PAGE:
How the Civil Rights Act destroyed America’s cohesiveness


What keeps a society together?

The 14th-century Tunisian historian Ibn Khaldun coined the word ‘asabiyyah to describe a quality that stable groups must have to survive. The best translation I (or anyone else, for that matter) can suggest is “group cohesiveness,” but that doesn’t quite capture it. So much more is implied here, for though this cohesiveness arises spontaneously in small groups that share blood or custom, it also defines some large groups, such as successful nation-states or religions.

And there lies the problem, for large groups are always covertly incoherent. The smaller groups haven’t gone away; they’re just buried. This means that the ‘asabiyyah that holds large groups together is always precariously balanced and remains only as long as the cohesion of the overarching group is never weakened.

What this meant to Ibn Khaldun is that diversity means fragility.

Do we in the United States have group cohesion now?

No. Our ‘asabiyyah has collapsed and remains only in portions of our society. Instead, we have a country being torn apart by divisions. Not just one division — many. Any division is allowed. Even blatant racism is permissible. That’s the trouble when social cohesion collapses. It isn’t just one division that raises its ugly head. It’s all of them. All the divisions, once ignored in the cause of solidarity, now become licit. Why not? What cohesion is there to fall back on, except the lesser, local ones?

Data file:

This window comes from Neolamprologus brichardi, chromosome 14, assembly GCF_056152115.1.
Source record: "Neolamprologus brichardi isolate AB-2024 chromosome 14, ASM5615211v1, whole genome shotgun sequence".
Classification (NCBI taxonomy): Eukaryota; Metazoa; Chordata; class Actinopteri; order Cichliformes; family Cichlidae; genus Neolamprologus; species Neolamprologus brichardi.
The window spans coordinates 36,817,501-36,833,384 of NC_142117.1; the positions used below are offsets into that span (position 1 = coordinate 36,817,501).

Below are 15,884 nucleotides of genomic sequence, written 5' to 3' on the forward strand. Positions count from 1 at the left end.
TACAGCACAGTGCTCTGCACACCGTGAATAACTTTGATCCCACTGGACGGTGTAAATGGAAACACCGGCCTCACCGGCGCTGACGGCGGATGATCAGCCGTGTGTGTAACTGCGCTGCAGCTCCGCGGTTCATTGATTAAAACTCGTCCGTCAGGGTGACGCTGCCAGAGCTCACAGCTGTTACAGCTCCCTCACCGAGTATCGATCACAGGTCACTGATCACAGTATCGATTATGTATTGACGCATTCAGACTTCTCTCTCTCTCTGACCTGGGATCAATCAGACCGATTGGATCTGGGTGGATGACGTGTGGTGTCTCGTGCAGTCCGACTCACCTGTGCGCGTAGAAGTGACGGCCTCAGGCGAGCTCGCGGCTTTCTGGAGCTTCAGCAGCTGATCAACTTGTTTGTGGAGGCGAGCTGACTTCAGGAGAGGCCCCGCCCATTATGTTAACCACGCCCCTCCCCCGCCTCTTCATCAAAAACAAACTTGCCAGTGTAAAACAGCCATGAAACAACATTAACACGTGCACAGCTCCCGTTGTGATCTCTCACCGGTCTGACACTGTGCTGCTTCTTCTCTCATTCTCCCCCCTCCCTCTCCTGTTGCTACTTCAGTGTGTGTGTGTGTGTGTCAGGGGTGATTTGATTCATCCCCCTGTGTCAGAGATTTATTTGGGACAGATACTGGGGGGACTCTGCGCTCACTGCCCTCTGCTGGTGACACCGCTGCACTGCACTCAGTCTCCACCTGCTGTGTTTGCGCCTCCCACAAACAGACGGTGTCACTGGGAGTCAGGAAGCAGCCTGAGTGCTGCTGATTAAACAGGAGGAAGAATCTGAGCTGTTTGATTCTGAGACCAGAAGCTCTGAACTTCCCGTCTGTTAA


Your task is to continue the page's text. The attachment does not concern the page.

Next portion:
If we cast our minds back and try to think of a time when our country displayed cohesion between the groups that make it up and thus coherence in its actions and policies, we would need to return to the 1950s. It was not a time of perfect peace, and it was also a time of great injustice. But ‘asabiyyah does not require either peace or justice. It simply requires faith, conviction, and loyalty.

It’s always hard to argue for first causes, let alone proximate causes, for society is an example of a complex chaotic system. Nothing ever happens on its own. Nor are results ever simple or even singular. All this is the nature of chaos.

But single acts can trigger unpredictable results and thus begin the process of collapse. In my view, the trigger of our terrible current predicament was the Civil Rights Act of 1964.